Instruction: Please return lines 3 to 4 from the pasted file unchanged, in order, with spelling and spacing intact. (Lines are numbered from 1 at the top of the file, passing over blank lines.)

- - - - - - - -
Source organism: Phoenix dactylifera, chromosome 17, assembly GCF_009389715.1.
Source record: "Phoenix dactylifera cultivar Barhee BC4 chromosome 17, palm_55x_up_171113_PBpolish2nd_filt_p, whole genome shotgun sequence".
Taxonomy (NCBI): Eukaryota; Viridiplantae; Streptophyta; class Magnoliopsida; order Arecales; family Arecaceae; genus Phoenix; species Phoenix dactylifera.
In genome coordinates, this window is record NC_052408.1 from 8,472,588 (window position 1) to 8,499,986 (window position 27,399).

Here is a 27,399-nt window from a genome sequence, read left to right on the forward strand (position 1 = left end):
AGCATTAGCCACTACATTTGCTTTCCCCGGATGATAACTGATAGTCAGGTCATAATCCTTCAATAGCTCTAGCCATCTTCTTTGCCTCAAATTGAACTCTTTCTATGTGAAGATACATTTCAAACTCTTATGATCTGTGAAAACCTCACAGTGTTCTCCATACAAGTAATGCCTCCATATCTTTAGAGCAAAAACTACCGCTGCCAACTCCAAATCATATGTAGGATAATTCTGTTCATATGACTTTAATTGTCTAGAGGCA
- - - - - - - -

Taxonomy (NCBI): Eukaryota; Viridiplantae; Streptophyta; class Magnoliopsida; order Arecales; family Arecaceae; genus Phoenix; species Phoenix dactylifera.
In genome coordinates, this window is record NC_052408.1 from 8,472,588 (window position 1) to 8,499,986 (window position 27,399).